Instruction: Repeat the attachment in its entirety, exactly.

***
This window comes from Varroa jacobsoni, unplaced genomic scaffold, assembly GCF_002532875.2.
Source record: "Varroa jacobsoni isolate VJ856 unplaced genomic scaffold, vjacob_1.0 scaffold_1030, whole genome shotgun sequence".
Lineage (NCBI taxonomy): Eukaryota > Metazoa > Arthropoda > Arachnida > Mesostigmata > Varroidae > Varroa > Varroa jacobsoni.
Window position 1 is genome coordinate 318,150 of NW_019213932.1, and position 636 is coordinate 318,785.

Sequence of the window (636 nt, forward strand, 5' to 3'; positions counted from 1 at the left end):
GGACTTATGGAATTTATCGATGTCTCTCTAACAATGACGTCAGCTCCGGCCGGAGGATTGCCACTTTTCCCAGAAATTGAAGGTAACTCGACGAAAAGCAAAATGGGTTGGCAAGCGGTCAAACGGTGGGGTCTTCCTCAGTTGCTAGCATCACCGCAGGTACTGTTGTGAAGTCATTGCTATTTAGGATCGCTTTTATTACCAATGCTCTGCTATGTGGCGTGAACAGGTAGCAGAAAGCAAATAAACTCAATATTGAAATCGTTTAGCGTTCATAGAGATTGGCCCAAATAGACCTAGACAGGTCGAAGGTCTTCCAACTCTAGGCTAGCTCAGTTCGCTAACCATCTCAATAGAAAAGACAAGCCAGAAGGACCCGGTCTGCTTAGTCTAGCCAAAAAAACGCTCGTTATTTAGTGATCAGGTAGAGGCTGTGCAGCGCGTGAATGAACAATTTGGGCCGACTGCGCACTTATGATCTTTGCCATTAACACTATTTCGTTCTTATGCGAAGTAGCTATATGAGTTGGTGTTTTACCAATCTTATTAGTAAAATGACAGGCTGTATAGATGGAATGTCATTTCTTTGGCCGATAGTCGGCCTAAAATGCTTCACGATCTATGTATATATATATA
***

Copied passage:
This window comes from Varroa jacobsoni, unplaced genomic scaffold, assembly GCF_002532875.2.
Source record: "Varroa jacobsoni isolate VJ856 unplaced genomic scaffold, vjacob_1.0 scaffold_1030, whole genome shotgun sequence".
Lineage (NCBI taxonomy): Eukaryota > Metazoa > Arthropoda > Arachnida > Mesostigmata > Varroidae > Varroa > Varroa jacobsoni.
Window position 1 is genome coordinate 318,150 of NW_019213932.1, and position 636 is coordinate 318,785.

Sequence of the window (636 nt, forward strand, 5' to 3'; positions counted from 1 at the left end):
GGACTTATGGAATTTATCGATGTCTCTCTAACAATGACGTCAGCTCCGGCCGGAGGATTGCCACTTTTCCCAGAAATTGAAGGTAACTCGACGAAAAGCAAAATGGGTTGGCAAGCGGTCAAACGGTGGGGTCTTCCTCAGTTGCTAGCATCACCGCAGGTACTGTTGTGAAGTCATTGCTATTTAGGATCGCTTTTATTACCAATGCTCTGCTATGTGGCGTGAACAGGTAGCAGAAAGCAAATAAACTCAATATTGAAATCGTTTAGCGTTCATAGAGATTGGCCCAAATAGACCTAGACAGGTCGAAGGTCTTCCAACTCTAGGCTAGCTCAGTTCGCTAACCATCTCAATAGAAAAGACAAGCCAGAAGGACCCGGTCTGCTTAGTCTAGCCAAAAAAACGCTCGTTATTTAGTGATCAGGTAGAGGCTGTGCAGCGCGTGAATGAACAATTTGGGCCGACTGCGCACTTATGATCTTTGCCATTAACACTATTTCGTTCTTATGCGAAGTAGCTATATGAGTTGGTGTTTTACCAATCTTATTAGTAAAATGACAGGCTGTATAGATGGAATGTCATTTCTTTGGCCGATAGTCGGCCTAAAATGCTTCACGATCTATGTATATATATATA